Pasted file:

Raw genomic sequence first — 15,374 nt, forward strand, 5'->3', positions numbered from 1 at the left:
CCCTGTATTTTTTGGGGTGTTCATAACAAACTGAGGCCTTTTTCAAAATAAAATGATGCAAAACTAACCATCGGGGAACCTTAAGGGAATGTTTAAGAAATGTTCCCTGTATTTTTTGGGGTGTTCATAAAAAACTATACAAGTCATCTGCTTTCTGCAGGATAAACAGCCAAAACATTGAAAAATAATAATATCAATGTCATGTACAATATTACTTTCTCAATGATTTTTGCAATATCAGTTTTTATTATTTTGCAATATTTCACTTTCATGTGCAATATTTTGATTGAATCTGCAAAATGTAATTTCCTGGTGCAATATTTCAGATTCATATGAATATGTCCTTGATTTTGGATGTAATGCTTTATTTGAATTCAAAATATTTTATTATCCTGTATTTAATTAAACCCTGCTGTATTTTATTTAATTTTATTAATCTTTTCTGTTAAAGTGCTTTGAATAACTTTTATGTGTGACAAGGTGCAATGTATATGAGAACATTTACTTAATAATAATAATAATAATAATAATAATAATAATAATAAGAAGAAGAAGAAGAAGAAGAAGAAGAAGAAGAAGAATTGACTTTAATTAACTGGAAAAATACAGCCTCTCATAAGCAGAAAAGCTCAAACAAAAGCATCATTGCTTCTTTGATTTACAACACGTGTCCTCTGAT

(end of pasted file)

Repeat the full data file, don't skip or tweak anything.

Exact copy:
Raw genomic sequence first — 15,374 nt, forward strand, 5'->3', positions numbered from 1 at the left:
CCCTGTATTTTTTGGGGTGTTCATAACAAACTGAGGCCTTTTTCAAAATAAAATGATGCAAAACTAACCATCGGGGAACCTTAAGGGAATGTTTAAGAAATGTTCCCTGTATTTTTTGGGGTGTTCATAAAAAACTATACAAGTCATCTGCTTTCTGCAGGATAAACAGCCAAAACATTGAAAAATAATAATATCAATGTCATGTACAATATTACTTTCTCAATGATTTTTGCAATATCAGTTTTTATTATTTTGCAATATTTCACTTTCATGTGCAATATTTTGATTGAATCTGCAAAATGTAATTTCCTGGTGCAATATTTCAGATTCATATGAATATGTCCTTGATTTTGGATGTAATGCTTTATTTGAATTCAAAATATTTTATTATCCTGTATTTAATTAAACCCTGCTGTATTTTATTTAATTTTATTAATCTTTTCTGTTAAAGTGCTTTGAATAACTTTTATGTGTGACAAGGTGCAATGTATATGAGAACATTTACTTAATAATAATAATAATAATAATAATAATAATAATAATAAGAAGAAGAAGAAGAAGAAGAAGAAGAAGAAGAAGAATTGACTTTAATTAACTGGAAAAATACAGCCTCTCATAAGCAGAAAAGCTCAAACAAAAGCATCATTGCTTCTTTGATTTACAACACGTGTCCTCTGAT